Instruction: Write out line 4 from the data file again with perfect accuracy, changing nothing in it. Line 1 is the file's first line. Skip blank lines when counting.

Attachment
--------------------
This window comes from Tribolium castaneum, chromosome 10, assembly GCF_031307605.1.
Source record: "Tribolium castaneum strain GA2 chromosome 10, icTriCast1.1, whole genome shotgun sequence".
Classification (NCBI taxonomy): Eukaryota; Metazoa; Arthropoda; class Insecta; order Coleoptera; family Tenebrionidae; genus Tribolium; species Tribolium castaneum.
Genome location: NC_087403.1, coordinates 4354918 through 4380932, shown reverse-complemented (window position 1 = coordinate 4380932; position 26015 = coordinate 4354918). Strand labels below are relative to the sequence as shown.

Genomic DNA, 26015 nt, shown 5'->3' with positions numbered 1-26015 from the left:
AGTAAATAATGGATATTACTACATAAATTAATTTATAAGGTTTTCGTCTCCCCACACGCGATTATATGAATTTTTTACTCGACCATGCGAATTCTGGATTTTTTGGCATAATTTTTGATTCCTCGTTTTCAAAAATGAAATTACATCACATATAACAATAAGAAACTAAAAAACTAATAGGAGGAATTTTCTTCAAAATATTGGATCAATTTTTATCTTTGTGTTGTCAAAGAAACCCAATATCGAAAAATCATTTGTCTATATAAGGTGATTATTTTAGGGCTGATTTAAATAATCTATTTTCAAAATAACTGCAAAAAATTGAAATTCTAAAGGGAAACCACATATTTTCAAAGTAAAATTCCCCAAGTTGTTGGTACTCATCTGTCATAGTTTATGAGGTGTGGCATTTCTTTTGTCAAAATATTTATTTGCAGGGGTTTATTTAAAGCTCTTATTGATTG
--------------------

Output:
Genome location: NC_087403.1, coordinates 4354918 through 4380932, shown reverse-complemented (window position 1 = coordinate 4380932; position 26015 = coordinate 4354918). Strand labels below are relative to the sequence as shown.